A permanent sign has been placed at The Roslin Institute, University of Edinburgh, where she was cloned 12 years after her death. The plaque is one of 10 that are being unveiled across the UK by the Society of Biology in honour of those who have made a significant contribution to biological sciences.
Sir Ian Wilmut, from the University of Edinburgh, who was the lead researcher behind the development of Dolly, said her birth had “revolutionised” scientists’ understanding of development.
He said: “The birth of Dolly, the first clone of an adult animal, revolutionised our understanding of the mechanisms that regulate development.
“We used to believe that once a cell had differentiated to a specific tissue type it could not be changed. The birth of Dolly showed that this is not the case.
“This result stimulated research which is now providing revolutionary opportunities in medicine.”
Dr William Ritchie, from Roslin Embryology Ltd., who worked with Sir Ian, said: “To make the Dolly experiments successful, many people were involved, from lab technicians to the farm staff caring for the animals to the surgeons and anaesthetists whose skills, successfully transferred the embryos.
“All the people who gave their skills, effort and dedication to these experiments are immensely proud of the contributions which they made.”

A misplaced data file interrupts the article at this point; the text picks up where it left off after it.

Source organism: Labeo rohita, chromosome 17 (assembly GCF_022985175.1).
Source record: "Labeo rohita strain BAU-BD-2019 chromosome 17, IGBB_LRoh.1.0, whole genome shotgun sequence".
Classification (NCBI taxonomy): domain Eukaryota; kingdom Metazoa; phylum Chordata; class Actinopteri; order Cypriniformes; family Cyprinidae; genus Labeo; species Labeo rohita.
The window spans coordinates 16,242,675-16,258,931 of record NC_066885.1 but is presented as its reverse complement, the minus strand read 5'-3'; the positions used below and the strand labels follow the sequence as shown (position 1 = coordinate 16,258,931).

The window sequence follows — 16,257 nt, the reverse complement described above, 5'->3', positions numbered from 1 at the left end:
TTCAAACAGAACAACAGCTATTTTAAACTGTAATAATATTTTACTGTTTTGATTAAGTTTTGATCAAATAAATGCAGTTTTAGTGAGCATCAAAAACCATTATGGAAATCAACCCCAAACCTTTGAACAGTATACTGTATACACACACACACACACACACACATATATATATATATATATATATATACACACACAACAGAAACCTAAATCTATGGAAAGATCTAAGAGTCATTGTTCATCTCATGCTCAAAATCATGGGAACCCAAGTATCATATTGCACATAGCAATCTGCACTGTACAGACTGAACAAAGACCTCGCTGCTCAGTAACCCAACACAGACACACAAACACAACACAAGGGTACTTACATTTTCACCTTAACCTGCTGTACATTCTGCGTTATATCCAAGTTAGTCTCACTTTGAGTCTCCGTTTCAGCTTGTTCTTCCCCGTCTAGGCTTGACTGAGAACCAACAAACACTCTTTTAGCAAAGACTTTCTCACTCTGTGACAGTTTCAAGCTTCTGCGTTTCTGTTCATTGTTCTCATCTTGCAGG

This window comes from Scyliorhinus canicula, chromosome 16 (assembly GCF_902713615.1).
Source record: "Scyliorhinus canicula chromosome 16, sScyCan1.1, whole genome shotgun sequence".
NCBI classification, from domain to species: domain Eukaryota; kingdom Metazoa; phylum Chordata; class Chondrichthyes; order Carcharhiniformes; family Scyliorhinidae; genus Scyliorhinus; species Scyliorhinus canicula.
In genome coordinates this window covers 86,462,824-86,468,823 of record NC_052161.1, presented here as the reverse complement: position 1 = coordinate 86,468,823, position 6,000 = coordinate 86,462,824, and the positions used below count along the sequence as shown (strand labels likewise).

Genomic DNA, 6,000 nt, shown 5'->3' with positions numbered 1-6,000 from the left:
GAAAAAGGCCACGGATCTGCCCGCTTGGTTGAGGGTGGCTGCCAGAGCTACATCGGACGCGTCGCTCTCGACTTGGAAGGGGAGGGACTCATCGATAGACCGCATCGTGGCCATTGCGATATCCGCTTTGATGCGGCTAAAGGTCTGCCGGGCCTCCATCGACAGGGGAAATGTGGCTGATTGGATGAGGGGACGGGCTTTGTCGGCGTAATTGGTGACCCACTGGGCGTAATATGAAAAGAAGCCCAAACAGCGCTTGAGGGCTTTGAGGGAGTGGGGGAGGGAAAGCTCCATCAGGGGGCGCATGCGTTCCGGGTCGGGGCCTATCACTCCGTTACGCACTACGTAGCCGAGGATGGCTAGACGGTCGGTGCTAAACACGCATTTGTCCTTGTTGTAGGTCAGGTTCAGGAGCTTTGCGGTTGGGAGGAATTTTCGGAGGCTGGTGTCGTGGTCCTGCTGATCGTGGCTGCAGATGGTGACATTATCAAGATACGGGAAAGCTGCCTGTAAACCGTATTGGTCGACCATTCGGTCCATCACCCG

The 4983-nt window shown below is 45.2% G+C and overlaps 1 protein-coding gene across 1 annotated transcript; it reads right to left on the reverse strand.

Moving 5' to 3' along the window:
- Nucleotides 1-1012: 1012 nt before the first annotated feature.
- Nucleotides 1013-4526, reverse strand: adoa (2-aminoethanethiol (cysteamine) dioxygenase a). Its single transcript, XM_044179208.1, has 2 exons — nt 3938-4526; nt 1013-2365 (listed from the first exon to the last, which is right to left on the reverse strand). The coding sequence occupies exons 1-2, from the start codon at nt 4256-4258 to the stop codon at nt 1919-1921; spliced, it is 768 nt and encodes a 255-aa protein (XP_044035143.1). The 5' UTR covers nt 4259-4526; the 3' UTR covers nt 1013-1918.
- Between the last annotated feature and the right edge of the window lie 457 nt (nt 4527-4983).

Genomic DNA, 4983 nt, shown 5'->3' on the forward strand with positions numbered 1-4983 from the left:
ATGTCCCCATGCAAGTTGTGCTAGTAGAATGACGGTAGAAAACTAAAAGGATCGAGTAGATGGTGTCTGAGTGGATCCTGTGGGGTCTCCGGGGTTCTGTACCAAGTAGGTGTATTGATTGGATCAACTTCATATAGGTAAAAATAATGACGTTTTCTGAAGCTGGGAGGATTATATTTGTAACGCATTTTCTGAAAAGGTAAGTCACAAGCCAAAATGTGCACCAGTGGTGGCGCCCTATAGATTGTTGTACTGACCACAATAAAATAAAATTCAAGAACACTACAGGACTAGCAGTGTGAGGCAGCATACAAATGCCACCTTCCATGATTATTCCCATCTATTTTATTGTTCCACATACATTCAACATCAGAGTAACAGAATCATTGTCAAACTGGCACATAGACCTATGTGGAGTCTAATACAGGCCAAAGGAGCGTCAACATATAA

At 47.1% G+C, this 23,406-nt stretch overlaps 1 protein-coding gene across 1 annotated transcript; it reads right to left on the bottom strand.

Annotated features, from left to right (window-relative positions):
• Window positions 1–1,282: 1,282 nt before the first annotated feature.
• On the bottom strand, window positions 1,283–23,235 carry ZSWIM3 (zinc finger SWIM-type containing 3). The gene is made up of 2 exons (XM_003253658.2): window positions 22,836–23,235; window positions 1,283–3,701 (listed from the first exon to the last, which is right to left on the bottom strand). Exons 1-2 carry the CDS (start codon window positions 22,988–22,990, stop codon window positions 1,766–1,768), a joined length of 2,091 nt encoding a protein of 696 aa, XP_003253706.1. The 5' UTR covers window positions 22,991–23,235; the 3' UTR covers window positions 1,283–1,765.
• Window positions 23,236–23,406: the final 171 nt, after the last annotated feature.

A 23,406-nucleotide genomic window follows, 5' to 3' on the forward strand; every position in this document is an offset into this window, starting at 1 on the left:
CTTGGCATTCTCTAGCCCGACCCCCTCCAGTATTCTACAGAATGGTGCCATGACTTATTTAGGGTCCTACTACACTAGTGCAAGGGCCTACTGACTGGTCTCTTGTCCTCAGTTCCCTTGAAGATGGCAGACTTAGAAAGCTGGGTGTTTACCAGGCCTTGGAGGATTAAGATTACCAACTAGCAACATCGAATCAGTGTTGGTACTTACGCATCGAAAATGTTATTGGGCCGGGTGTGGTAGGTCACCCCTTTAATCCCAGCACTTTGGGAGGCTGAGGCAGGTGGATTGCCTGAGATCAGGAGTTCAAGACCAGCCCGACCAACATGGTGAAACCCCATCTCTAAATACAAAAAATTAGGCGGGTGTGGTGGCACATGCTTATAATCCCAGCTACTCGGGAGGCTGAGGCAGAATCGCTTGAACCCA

The new collection of celebratory plaques will also include Dorothy Hodgkin, who deciphered the structure of Penicillin, and Steptoe, Edwards and Purdy who pioneered IVF research which led to the first test tube baby.
They are part of the new national initiative, Biology: Changing the World, which also consists of a new app, website, and teaching resources available to teachers and the public.
Dr Mark Downs FSB, chief executive of the Society of Biology said: “We have a great heritage of scientific discovery and an exciting future, but the biologists who have contributed to our understanding of the world are not always given the appreciation they deserve.
“We are delighted to be giving these biologists the recognition awarded to other great historical figures through Biology: Changing the World.
“The project is also a celebration of biology and biologists today.
“The life sciences will be essential for solving the problems of the 21st Century such as food security and antibiotic resistance.
“By highlighting our great biology heritage we hope to inspire the next generation.”
Published 25 February 2015 in the Edinburgh Evening News